BA1E E421 BBB4 5263 180E  1FC7 2E1A C68E D408 14E0
    A430 0A6B C93C 0877 A445  1486 D148 3FA6 C3C0 7136

Notice that there is a warning because you haven’t assigned a trust index to this person. This means that GnuPG verified that the key made that signature, but it’s up to you to decide if that key really belongs to the developer. The best method is to meet the developer in person and exchange key fingerprints.

If you’re a Linux user and you’re using the Debian Tor (not Tor Browser) packages, you should read the instructions on importing these keys to apt. If you’re using the RPMs (for Tor, not Tor Browser), you can manually verify the signatures on the RPM packages by

rpm -K filename.rpm

See https://www.gnupg.org/documentation/ to learn more about GnuPG.


Verifying sha256sums (advanced)


Build reproducibility is a security property of Tor Browser 3.0 and later. Anyone can build Tor Browser on their own machine and produce a binary that is bit-for-bit identical to the binary we offer on the download page. Fortunately, it is not necessary for everyone to build Tor Browser locally to get this security. Verifying and comparing the signed list of hashes will confirm that multiple people have built Tor Browsers identical to the download.

The steps below walk through this process:

  • Download the Tor Browser package, the sha256sums-unsigned-build.txt file, and the sha256sums-unsigned-build.txt.asc signature file. They can all be found in the same directory under https://www.torproject.org/dist/torbrowser/, for example in ‚7.5‘ for Tor Browser 7.5.
  • In case your operating system is adding the .txt extension automatically to the SHA256 sums signature file strip it again by running
    mv sha256sums-unsigned-build.txt.asc.txt sha256sums-unsigned-build.txt.asc
  • Retrieve the signers‘ GPG keys. This can be done from the command line by entering something like
    gpg --keyserver keys.mozilla.org --recv-keys 0x4E2C6E8793298290

    (This will bring you the public part of the Tor Browser developers‘ signing key. Other developers‘ key IDs can be found on this page.)

  • Verify the sha256sums-unsigned-build.txt file by executing this command:
    gpg --verify sha256sums-unsigned-build.txt.asc sha256sums-unsigned-build.txt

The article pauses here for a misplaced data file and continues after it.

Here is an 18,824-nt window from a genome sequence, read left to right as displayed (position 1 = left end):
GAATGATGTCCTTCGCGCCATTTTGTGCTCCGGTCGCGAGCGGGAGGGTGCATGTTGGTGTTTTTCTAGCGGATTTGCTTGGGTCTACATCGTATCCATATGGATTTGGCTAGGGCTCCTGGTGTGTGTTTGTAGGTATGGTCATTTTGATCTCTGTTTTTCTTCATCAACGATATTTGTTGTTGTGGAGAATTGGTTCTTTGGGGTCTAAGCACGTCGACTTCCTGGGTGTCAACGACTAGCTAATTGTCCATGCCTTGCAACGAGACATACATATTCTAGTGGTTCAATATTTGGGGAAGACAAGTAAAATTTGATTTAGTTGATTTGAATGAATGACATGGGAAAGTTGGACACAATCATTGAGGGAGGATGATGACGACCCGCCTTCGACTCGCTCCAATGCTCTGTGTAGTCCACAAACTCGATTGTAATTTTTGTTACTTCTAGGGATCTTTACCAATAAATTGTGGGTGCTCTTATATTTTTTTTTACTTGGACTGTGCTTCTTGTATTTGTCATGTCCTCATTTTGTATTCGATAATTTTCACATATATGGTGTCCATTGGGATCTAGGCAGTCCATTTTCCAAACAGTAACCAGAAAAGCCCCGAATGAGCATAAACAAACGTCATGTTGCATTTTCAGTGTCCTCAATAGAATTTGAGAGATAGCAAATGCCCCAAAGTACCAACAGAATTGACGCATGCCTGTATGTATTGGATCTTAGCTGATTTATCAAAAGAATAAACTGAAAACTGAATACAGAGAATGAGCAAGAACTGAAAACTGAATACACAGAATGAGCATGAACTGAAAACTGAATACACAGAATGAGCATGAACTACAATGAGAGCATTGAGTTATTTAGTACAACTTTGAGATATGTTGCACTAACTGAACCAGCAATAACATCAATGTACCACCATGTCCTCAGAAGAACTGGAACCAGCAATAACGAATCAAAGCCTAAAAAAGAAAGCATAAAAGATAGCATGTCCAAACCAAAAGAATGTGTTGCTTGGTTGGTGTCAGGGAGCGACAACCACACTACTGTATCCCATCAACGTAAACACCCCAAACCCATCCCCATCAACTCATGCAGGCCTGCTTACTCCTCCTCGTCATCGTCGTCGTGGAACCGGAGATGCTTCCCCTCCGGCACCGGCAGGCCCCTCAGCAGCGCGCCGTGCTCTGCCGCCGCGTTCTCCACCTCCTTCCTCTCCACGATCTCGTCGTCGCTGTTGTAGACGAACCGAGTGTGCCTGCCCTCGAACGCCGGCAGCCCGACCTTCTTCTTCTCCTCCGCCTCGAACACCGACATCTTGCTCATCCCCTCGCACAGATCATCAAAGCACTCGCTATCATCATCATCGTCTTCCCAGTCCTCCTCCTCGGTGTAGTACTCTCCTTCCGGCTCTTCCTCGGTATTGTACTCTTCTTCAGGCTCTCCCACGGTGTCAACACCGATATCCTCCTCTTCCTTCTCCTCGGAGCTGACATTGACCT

• You should see a message like „Good signature from <DEVELOPER NAME>“. If you don’t, there is a problem. Try these steps again.
  • If you want to verify a Windows Tor Browser package you need to first strip off the authenticode signature of it. Tools that can be used for this purpose are osslsigncode and delcert.exe. Assuming you have built e.g. osslsigncode on a Linux computer you can enter
    /path/to/your/osslsigncode remove-signature \
            /path/to/your/<TOR BROWSER FILE NAME>.exe <TOR BROWSER FILE NAME>.exe
  • Now you can take the sha256sum of the Tor Browser package. On Windows you can use the hashdeep utility and run
    C:\location\where\you\saved\hashdeep -c sha256sum <TOR BROWSER FILE NAME>.exe

    On Linux you can run

    sha256sum <TOR BROWSER FILE NAME>.tar.gz

    without having to download a utility. Note: this does not work for OS X yet due to Apple’s codesigning requirement.

  • You will see a string of letters and numbers.
  • Open sha256sums-unsigned-build.txt in a text editor.
  • Locate the name of the Tor Browser file you downloaded.
  • Compare the string of letters and numbers to the left of your filename with the string of letters and numbers that appeared on your command line. If they match, you’ve successfully verified the build.

Scripts to automate these steps have been written, but to use them you will need to modify them yourself with the latest Tor Browser filename.

src: https://www.torproject.org/docs/verifying-signatures.html.en